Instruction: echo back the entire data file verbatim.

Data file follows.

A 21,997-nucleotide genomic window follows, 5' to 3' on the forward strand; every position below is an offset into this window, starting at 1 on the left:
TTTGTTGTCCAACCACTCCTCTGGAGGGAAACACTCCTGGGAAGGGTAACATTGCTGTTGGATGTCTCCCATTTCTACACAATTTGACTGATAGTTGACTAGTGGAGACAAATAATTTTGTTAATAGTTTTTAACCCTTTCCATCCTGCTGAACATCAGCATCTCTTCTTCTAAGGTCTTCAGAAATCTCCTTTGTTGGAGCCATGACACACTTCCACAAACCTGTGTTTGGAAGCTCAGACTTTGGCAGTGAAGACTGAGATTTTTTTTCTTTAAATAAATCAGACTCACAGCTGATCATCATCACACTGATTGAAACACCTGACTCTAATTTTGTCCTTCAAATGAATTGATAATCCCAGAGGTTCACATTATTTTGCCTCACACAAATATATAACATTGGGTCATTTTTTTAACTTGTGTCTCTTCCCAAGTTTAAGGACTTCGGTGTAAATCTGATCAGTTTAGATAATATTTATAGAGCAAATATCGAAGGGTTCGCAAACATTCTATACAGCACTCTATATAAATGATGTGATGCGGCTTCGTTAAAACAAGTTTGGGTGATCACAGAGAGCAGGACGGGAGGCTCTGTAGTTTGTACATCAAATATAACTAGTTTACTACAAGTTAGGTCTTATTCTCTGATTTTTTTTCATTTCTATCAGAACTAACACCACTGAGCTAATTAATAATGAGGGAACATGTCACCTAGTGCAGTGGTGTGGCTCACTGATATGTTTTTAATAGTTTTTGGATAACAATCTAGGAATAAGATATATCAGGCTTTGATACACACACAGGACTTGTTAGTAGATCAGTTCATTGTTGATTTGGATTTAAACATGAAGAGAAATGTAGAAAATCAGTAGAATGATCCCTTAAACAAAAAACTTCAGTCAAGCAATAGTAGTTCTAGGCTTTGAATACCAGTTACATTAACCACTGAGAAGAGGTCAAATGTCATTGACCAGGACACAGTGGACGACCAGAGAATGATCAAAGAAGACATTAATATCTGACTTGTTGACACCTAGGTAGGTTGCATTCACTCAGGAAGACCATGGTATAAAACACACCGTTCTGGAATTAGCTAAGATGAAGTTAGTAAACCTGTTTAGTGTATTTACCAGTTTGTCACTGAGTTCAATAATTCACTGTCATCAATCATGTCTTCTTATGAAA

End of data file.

A 21,997-nucleotide genomic window follows, 5' to 3' on the forward strand; every position below is an offset into this window, starting at 1 on the left:
TTTGTTGTCCAACCACTCCTCTGGAGGGAAACACTCCTGGGAAGGGTAACATTGCTGTTGGATGTCTCCCATTTCTACACAATTTGACTGATAGTTGACTAGTGGAGACAAATAATTTTGTTAATAGTTTTTAACCCTTTCCATCCTGCTGAACATCAGCATCTCTTCTTCTAAGGTCTTCAGAAATCTCCTTTGTTGGAGCCATGACACACTTCCACAAACCTGTGTTTGGAAGCTCAGACTTTGGCAGTGAAGACTGAGATTTTTTTTCTTTAAATAAATCAGACTCACAGCTGATCATCATCACACTGATTGAAACACCTGACTCTAATTTTGTCCTTCAAATGAATTGATAATCCCAGAGGTTCACATTATTTTGCCTCACACAAATATATAACATTGGGTCATTTTTTTAACTTGTGTCTCTTCCCAAGTTTAAGGACTTCGGTGTAAATCTGATCAGTTTAGATAATATTTATAGAGCAAATATCGAAGGGTTCGCAAACATTCTATACAGCACTCTATATAAATGATGTGATGCGGCTTCGTTAAAACAAGTTTGGGTGATCACAGAGAGCAGGACGGGAGGCTCTGTAGTTTGTACATCAAATATAACTAGTTTACTACAAGTTAGGTCTTATTCTCTGATTTTTTTTCATTTCTATCAGAACTAACACCACTGAGCTAATTAATAATGAGGGAACATGTCACCTAGTGCAGTGGTGTGGCTCACTGATATGTTTTTAATAGTTTTTGGATAACAATCTAGGAATAAGATATATCAGGCTTTGATACACACACAGGACTTGTTAGTAGATCAGTTCATTGTTGATTTGGATTTAAACATGAAGAGAAATGTAGAAAATCAGTAGAATGATCCCTTAAACAAAAAACTTCAGTCAAGCAATAGTAGTTCTAGGCTTTGAATACCAGTTACATTAACCACTGAGAAGAGGTCAAATGTCATTGACCAGGACACAGTGGACGACCAGAGAATGATCAAAGAAGACATTAATATCTGACTTGTTGACACCTAGGTAGGTTGCATTCACTCAGGAAGACCATGGTATAAAACACACCGTTCTGGAATTAGCTAAGATGAAGTTAGTAAACCTGTTTAGTGTATTTACCAGTTTGTCACTGAGTTCAATAATTCACTGTCATCAATCATGTCTTCTTATGAAA